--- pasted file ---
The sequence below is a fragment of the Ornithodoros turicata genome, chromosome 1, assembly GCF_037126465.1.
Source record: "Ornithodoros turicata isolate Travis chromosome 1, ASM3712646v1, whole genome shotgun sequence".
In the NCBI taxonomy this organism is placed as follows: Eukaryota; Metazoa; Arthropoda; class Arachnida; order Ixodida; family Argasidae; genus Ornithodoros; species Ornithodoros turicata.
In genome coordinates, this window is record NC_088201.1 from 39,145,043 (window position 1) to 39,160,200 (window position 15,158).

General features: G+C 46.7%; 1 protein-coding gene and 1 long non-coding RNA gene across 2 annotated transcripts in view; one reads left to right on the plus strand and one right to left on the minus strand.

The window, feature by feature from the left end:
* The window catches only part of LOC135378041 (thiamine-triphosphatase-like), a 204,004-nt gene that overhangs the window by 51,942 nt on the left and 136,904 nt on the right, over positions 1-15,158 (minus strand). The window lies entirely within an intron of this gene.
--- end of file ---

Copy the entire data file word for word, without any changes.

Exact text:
The sequence below is a fragment of the Ornithodoros turicata genome, chromosome 1, assembly GCF_037126465.1.
Source record: "Ornithodoros turicata isolate Travis chromosome 1, ASM3712646v1, whole genome shotgun sequence".
In the NCBI taxonomy this organism is placed as follows: Eukaryota; Metazoa; Arthropoda; class Arachnida; order Ixodida; family Argasidae; genus Ornithodoros; species Ornithodoros turicata.
In genome coordinates, this window is record NC_088201.1 from 39,145,043 (window position 1) to 39,160,200 (window position 15,158).

General features: G+C 46.7%; 1 protein-coding gene and 1 long non-coding RNA gene across 2 annotated transcripts in view; one reads left to right on the plus strand and one right to left on the minus strand.

The window, feature by feature from the left end:
* The window catches only part of LOC135378041 (thiamine-triphosphatase-like), a 204,004-nt gene that overhangs the window by 51,942 nt on the left and 136,904 nt on the right, over positions 1-15,158 (minus strand). The window lies entirely within an intron of this gene.